Q1. If he will list his official engagements for Wednesday 24 November. (25834)
I am sure that the whole House will wish to join me in paying tribute to Guardsman Christopher Davies of 1st Battalion the Irish Guards, who died on Wednesday 17 November in Afghanistan. He was the 100th British soldier to die this year, a reminder of the high price we are paying for the vital work that is being done. Christopher was an utterly professional and highly respected soldier and we send our deepest condolences to his families and his loved ones.
This morning I had meetings with ministerial colleagues and others. In addition to my duties in this House, I shall have further such meetings later today.
I associate myself and my colleagues with the condolences that the Prime Minister passed on and I also express sympathies to the families of those involved in the New Zealand mining disaster, two of whom come from Scotland.
Does the Prime Minister share my concerns that, although good restaurants pass on 100% of tips to their staff, some are using bogus tronc or kitty schemes to avoid paying national insurance while ripping off up to 14% of their staff’s tips? Will he personally stand up for fair tips and agree to meet me and a delegation of hospitality workers to discuss the need for the promised one-year review of the operation of the law on tips?
The hon. Gentleman is entirely right to mention the tragic accident at the New Zealand mine. What has happened is immensely sad. I spoke to the New Zealand Prime Minister, John Key, this morning and I know that the thoughts of the whole House will be with the 29 miners who lost their lives and with their families—particularly Peter Rodger from Perth and Malcolm Campbell from St Andrews. I know that our high commission and the consular officials are in touch with their families and doing everything to help at what must be an impossibly difficult time.
The hon. Gentleman has been a long-standing campaigner on the issue of tips and has done some excellent work on it. It is right that tips should be distributed to staff and should not be used to top up the minimum wage. They should not be diverted in any way. The law is very clear: tips must not be used to back up the minimum wage and enforcement officers should take action to ensure that that does not happen. The hon. Gentleman should meet Business, Innovation and Skills Ministers and they can look at the important code of practice that was produced and ensure that the hospitality industry is meeting it.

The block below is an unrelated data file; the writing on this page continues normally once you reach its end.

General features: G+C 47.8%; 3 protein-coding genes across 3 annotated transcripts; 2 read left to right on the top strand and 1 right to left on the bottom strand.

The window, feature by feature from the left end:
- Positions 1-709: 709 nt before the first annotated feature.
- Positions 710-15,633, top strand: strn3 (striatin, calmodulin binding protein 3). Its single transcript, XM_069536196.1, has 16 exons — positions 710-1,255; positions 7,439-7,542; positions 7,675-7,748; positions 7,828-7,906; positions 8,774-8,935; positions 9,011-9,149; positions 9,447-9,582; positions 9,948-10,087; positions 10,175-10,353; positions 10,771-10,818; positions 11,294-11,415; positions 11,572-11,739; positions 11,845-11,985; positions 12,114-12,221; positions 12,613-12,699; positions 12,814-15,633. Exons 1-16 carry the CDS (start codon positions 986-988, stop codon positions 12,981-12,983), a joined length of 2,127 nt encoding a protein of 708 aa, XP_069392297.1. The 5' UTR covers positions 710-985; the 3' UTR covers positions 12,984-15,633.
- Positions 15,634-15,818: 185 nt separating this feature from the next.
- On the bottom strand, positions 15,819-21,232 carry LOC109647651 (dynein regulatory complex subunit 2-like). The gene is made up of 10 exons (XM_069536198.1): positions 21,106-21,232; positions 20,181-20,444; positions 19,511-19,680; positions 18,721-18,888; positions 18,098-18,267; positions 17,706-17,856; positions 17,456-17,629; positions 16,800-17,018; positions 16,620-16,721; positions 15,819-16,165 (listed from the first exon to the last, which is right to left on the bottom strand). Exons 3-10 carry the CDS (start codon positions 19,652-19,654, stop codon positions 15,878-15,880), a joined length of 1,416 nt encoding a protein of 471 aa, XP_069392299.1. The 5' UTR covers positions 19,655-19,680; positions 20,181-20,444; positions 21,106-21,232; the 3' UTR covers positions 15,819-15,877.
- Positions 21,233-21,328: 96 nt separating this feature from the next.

Will my right hon. Friend take steps to sort out the mess in Parliament square, particularly ahead of 29 April? Does he think that it is reasonable that visitors to London from home and abroad should be faced with a no-go area surrounded by a campsite?
I entirely agree with my hon. Friend. I will always defend the right to protest and the right to protest peacefully. It seems to me entirely fair that people should protest, but I have never seen why they are able to sleep in Parliament square. I have had many discussions with my right hon. Friend the Home Secretary, the Mayor of London and the Metropolitan Police Commissioner. I think 29 April is too far a deadline by which to get this problem sorted out.
I start by joining the Prime Minister in paying tribute to Guardsman Christopher Davies of 1st Battalion the Irish Guards. He died providing heroic service to our country, like all our other troops. We pay tribute to him and send our deepest condolences to his family.
I also join the Prime Minister in expressing deep sadness about the deaths of the miners who were tragically killed in the underground explosion in New Zealand, including the two miners from Scotland. I know from my constituency the risks that miners take when working underground and our hearts go out to the miners’ families and friends.
I also thank the whole House for the good wishes on the birth of my second son, Samuel. In particular, I thank the Prime Minister and his wife Samantha for their very generous gifts—[[Hon. Members: “Ooh!”] I shall keep the gifts secret. I also thank the Deputy Prime Minister.
I want to turn to a decision that has been made in advance of the education White Paper, on which there will be a statement at 12.30 pm. Is the Prime Minister aware of the deep concern among schools, families and leading sportsmen and women about the Education Secretary’s decision to take away all the funding from the highly successful school sport partnerships? Will the Prime Minister overrule the Education Secretary and reverse the decision?
I welcome the right hon. Gentleman back and I congratulate him again on the birth of baby Samuel. I very much know what it is like—the noise, the mess, the chaos and trying to get the children to shut up. I am sure that it was lovely to have two weeks away from it all. He is very welcome.
On the point about sports funding, in the White Paper that my right hon. Friend the Secretary of State for Education will announce later we are taking a very different approach. We are taking a lot of the specific grants that were spent on specific subjects and putting them into basic school funding. That means that the schools budget is going to go up by £3.6 billion over this Parliament. I have to say to the right hon. Gentleman that what we experienced over the last decade was a lot of money being put into school sport but without seeing a lot of progress. [Interruption.] We did not see a lot of progress. Let me give him one figure: the number of schools offering rugby, hockey, netball and gymnastics actually fell under the previous Government. That approach did not work and it is time for a new one.